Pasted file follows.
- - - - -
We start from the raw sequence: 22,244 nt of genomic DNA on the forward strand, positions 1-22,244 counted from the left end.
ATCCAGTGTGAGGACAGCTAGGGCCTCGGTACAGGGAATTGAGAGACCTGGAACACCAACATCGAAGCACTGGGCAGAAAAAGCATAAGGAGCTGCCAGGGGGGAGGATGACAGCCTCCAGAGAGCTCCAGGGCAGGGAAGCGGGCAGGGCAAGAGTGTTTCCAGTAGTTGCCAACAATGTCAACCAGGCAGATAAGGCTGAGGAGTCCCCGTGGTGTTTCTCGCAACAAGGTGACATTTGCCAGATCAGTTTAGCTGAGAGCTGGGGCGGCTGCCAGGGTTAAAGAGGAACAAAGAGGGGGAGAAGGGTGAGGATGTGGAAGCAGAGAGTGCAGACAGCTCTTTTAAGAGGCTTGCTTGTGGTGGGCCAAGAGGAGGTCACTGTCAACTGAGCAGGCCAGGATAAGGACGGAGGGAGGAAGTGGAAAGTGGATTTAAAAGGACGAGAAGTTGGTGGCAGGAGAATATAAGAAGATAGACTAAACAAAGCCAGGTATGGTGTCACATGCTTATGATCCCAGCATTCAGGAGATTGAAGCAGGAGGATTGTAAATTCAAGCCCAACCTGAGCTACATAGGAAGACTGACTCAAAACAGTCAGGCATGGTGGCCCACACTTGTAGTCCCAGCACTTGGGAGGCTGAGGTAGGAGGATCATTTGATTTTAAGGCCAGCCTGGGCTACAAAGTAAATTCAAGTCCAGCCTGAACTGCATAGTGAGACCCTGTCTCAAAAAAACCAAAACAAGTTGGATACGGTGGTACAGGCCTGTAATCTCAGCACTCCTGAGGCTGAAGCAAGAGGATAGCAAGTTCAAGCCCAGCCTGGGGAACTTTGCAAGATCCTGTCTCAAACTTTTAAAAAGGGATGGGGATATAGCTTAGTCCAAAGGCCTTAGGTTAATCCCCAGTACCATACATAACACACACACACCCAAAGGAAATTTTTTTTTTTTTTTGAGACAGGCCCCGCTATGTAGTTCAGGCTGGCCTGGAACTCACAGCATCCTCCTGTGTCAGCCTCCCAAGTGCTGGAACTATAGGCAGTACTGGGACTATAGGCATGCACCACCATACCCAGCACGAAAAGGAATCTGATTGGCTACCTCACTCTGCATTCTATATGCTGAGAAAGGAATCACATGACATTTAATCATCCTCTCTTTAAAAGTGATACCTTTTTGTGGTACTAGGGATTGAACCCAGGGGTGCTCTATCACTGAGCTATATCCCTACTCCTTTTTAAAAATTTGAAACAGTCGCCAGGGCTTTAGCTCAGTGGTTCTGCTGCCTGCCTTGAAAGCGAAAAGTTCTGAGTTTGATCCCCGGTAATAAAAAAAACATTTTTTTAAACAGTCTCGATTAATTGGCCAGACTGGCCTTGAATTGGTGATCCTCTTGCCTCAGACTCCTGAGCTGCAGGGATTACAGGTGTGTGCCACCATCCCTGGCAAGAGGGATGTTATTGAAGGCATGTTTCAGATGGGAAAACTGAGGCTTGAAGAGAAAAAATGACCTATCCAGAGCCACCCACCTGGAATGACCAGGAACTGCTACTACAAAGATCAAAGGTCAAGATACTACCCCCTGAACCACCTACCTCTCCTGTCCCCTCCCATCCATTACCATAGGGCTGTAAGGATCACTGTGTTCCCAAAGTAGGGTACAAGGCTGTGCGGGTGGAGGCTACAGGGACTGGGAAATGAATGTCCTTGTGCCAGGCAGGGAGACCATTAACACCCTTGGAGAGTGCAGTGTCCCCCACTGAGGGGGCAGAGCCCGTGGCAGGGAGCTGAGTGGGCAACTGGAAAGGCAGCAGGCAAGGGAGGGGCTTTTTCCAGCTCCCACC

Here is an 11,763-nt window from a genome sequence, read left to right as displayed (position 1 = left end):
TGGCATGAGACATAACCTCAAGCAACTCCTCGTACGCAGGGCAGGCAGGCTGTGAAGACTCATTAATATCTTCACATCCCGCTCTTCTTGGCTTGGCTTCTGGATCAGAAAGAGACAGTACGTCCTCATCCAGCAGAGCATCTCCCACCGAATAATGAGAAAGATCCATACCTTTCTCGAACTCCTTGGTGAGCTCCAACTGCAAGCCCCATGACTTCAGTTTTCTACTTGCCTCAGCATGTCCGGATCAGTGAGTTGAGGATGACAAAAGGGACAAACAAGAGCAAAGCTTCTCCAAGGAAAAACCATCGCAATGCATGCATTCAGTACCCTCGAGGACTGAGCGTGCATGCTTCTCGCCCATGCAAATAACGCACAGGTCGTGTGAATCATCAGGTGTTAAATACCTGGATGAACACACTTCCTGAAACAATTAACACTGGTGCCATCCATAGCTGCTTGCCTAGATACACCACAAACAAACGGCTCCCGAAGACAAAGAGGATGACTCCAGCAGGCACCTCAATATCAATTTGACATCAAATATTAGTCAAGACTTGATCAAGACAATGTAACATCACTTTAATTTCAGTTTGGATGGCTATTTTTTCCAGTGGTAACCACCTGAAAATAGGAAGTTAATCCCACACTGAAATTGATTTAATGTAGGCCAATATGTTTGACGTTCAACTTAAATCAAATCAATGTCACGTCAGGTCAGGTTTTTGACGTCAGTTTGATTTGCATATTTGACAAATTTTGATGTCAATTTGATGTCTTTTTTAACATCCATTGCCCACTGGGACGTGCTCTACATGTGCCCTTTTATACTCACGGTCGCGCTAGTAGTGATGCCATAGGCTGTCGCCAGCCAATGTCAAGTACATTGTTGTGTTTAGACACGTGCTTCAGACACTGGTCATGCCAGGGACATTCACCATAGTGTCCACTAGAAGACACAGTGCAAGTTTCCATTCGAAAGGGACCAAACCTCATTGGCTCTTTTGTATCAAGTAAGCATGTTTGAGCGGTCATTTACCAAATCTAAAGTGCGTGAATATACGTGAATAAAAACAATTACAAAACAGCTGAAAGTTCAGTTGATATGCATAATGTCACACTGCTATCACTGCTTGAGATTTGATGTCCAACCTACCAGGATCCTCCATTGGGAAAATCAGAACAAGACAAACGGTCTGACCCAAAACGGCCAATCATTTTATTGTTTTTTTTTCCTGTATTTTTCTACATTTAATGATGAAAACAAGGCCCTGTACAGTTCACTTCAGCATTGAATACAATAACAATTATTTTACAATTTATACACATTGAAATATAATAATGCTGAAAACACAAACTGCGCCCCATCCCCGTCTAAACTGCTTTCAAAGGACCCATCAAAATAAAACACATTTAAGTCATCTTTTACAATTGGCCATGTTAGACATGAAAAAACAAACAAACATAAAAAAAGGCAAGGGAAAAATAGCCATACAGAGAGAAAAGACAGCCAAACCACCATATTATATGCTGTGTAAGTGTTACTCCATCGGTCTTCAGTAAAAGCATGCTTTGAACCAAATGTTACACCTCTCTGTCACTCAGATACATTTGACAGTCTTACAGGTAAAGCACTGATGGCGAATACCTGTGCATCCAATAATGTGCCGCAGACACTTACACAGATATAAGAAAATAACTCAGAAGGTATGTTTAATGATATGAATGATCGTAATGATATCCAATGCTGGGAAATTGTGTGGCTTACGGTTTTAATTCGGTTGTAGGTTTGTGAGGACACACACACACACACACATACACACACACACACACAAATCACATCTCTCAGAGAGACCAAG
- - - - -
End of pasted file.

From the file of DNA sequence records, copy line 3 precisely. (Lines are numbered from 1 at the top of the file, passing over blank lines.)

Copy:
Here is an 11,763-nt window from a genome sequence, read left to right as displayed (position 1 = left end):